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Charles Sennott, co-founder of GlobalPost, speaks on covering Egypt’s revolution in the digital age

Charles Sennott, co-founder and executive editor of international news agency GlobalPost, visited campus recently to speak of journalism, revolution, and his experience as an entrepreneur during the most recent Alan Shapiro Entrepreneurial Lecture on March 26.

GlobalPost is a US-based news company with the goal of redefining news media for a digital age, while providing comprehensive international news coverage for Americans. Founded in 2009, it has grown to a robust site with 3 million monthly unique visits and 70 correspondents in 50 countries. Since founding GlobalPost, Sennott has found himself on the front lines of two revolutions: the transformation of news media and the digital world, as well as the revolution in Egypt.

Before GlobalPost, this self-described “reluctant entrepreneur” had what was for him “the greatest job you could have” working as a foreign correspondent and bureau chief for the Boston Globe in the Middle East. However, in 2005, he realized that the Globe, much like every other regional newspaper in the US, had to cut its foreign bureaus, leaving his job in limbo.

One day while on assignment in Afghanistan, Sennott started complaining about “the death of print journalism” to his colleague, photojournalist and entrepreneur Gary Knight. Knight told him to “quit whining” and suggested that Sennott start his own agency. This got his gears turning.

After chronicling the beginning of his entrepreneurial thought process, Sennott addressed the aspiring entrepreneurs in the room when he observed that one of the best things about being an entrepreneur is “being around people who want to find their own way to do what they love and believe there’s a business model for it.”

He received similar support for his idea from two more friends, the social entrepreneurs Vanessa Kirsch and her husband Alan Khazei. In a discussion on New Year’s morning after a “low-key” family party at his house, Sennott pressed his idea of starting an agency. Their response: “Go out and change the world. Don’t be afraid to do that. This is a great idea, it’s needed, and you need to have the courage to go out and change the world.”

Through his personal network, Sennott was introduced to Phil Balboni, founder of New England Cable News. Phil just so happened to have both a desire and a plan for creating an international news agency, and as Sennott told the crowd of students and faculty, “I had a network, Bill had a business plan…[and] we began to talk…and that’s how the entrepreneurial journey for me started.”

From the outset, Sennott understood his role and Phil’s importance. Sennott at one point joked, “I didn’t get into it because of my business acumen. That would be laughable to my wife,” a quip which drew some laughs from an alert crowd. Instead, he “got into it because I love what we do, and I think that is a really important role as an entrepreneur…if you lose touch with that [love], I’m not sure your entrepreneurial journey is going to be successful.”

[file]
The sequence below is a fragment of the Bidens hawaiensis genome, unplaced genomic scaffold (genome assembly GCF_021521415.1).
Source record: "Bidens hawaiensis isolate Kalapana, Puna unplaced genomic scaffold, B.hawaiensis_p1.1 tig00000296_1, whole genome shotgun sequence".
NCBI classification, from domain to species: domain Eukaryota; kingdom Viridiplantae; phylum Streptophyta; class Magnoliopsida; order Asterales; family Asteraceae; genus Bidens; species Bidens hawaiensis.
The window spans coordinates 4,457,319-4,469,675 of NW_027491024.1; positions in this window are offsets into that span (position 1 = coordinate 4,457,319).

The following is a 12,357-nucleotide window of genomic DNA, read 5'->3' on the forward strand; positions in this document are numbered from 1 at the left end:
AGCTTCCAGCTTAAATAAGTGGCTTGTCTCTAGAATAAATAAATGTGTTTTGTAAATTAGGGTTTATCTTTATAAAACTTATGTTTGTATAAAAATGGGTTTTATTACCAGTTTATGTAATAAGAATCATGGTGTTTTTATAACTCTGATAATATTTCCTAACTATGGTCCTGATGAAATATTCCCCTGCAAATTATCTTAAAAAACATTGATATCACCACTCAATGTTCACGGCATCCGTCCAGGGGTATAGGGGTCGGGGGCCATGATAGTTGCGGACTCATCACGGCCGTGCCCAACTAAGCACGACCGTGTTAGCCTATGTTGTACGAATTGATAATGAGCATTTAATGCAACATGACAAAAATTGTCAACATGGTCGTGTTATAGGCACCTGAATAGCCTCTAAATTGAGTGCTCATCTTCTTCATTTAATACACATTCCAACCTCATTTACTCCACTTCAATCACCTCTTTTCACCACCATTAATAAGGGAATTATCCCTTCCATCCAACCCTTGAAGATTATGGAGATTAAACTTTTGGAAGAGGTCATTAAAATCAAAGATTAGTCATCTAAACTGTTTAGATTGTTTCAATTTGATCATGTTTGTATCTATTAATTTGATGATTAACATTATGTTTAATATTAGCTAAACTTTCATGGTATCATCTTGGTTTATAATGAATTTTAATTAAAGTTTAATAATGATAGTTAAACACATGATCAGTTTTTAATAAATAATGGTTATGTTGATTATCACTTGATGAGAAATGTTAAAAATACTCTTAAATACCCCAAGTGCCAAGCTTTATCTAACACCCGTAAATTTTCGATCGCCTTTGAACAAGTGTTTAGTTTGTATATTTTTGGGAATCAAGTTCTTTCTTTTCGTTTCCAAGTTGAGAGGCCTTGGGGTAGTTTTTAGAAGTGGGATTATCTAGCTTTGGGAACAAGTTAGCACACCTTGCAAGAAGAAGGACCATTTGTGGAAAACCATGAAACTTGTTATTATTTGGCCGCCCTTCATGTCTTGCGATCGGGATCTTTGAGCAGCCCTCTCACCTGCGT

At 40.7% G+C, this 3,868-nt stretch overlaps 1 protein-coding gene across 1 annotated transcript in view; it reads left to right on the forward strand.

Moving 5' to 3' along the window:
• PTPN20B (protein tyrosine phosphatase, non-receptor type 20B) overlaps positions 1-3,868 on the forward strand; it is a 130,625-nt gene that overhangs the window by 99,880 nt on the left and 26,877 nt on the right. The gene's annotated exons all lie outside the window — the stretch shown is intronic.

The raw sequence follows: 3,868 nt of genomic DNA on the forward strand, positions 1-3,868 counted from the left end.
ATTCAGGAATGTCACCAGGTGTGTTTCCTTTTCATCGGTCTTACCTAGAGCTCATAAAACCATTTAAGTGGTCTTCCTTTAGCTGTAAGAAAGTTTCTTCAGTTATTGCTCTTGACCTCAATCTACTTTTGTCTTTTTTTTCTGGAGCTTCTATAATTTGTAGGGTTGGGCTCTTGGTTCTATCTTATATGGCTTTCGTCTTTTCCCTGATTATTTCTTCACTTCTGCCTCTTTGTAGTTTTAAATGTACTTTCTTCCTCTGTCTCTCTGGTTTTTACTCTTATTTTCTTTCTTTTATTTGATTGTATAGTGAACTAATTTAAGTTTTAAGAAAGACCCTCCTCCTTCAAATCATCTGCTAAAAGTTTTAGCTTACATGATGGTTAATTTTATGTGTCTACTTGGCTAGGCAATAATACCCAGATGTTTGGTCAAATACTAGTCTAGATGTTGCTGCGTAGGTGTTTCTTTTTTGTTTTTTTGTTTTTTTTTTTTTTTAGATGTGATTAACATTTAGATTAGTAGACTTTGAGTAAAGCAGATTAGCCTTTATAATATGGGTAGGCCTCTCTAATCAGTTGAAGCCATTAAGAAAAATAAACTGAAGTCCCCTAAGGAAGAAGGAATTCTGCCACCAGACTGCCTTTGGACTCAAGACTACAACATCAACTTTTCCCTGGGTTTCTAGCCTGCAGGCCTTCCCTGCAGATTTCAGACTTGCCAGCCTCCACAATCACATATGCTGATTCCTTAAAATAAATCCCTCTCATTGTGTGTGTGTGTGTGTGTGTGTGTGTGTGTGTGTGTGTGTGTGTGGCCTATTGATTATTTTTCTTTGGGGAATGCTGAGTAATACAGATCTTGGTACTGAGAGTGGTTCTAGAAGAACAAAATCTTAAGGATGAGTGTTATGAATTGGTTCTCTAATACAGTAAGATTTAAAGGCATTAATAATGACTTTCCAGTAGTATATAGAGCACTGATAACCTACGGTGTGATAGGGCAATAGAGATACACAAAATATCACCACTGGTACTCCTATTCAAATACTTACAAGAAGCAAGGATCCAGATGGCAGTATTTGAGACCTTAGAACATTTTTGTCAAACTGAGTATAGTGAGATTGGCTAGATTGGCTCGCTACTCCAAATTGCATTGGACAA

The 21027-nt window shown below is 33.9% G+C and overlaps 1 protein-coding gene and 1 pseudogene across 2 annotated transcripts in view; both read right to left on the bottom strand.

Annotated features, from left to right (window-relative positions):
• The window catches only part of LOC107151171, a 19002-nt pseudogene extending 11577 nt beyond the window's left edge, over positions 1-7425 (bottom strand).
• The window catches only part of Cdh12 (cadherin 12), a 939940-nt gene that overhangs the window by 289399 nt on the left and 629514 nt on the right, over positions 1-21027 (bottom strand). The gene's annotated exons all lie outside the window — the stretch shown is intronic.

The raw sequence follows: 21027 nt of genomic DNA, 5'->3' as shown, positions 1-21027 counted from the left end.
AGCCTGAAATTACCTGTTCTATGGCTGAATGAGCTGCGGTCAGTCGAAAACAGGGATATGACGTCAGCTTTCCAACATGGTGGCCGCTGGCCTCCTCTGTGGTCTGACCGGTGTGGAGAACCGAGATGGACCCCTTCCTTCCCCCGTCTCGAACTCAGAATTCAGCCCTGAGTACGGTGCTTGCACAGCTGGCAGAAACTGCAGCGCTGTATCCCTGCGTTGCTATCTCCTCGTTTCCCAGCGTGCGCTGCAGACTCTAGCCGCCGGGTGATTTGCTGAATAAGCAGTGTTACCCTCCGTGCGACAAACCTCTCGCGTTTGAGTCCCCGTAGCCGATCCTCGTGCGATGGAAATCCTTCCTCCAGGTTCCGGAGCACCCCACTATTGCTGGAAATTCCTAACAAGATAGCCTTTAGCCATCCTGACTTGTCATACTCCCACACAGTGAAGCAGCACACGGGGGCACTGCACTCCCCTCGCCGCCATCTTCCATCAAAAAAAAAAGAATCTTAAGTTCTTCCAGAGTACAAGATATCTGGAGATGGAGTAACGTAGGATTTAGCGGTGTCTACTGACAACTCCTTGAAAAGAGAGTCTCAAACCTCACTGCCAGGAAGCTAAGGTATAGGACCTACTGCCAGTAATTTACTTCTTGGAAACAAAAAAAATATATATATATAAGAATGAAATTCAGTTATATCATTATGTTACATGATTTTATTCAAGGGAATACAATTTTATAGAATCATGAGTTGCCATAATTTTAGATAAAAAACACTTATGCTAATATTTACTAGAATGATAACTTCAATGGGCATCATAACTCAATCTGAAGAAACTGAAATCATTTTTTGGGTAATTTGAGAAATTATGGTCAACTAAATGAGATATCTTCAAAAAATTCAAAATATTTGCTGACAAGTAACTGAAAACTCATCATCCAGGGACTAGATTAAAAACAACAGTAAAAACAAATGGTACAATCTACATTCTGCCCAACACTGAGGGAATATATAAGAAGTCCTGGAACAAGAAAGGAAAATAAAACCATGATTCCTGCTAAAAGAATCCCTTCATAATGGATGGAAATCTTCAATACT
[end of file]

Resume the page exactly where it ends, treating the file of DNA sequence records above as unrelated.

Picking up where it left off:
So as to not lose touch with his love for work, Sennott knew he had to go back into the field. After the “barn-raising” of GlobalPost, Sennott found himself applying for grants left and right to go do field work. Eventually, he received funding and a partnership with PBS Frontline to cover the revolution in Egypt. This meant that GlobalPost was “going to be on the biggest story in the world.” In Egypt, Sennott formed a team of 16 young and extremely talented journalists, 8 of them American and 8 Egyptian. They set out to cover the revolution, and broke story after story before more mainstream news media outlets.

Egypt showed Sennott another side of the revolution in digital media that was reshaping his industry. “Egypt was an extraordinary moment of digital revolution,” Sennott remembered. In his mind, the events and use of digital media during the Egyptian Revolution and the Arab Spring have changed the international game. As Sennott posited, “we thought security was a good goal in the Middle East. The revolution in Egypt challenged our rhetoric about democracy, and now we have to decide. Do we support security, or do we support democracy? I think the digital revolution has exposed that to us. And I think it’s a really exciting time, and a time to have hope and faith in the potential for change.”

In his closing comments, Sennott offered a piece of advice and a reflection on GlobalPost’s future. First, he noted to the prospective entrepreneurs on hand, “when you take a journey like this, I don’t think you know where it’s really going to go.” That, of course, is part of the entrepreneurial experience. As for GlobalPost, Sennott sees us living in a time of digital democracy. In that light, “the journey of GlobalPost has been one of digital revolution, and I think we’re really well-placed to cover this time.” Spoken like a true journalist.

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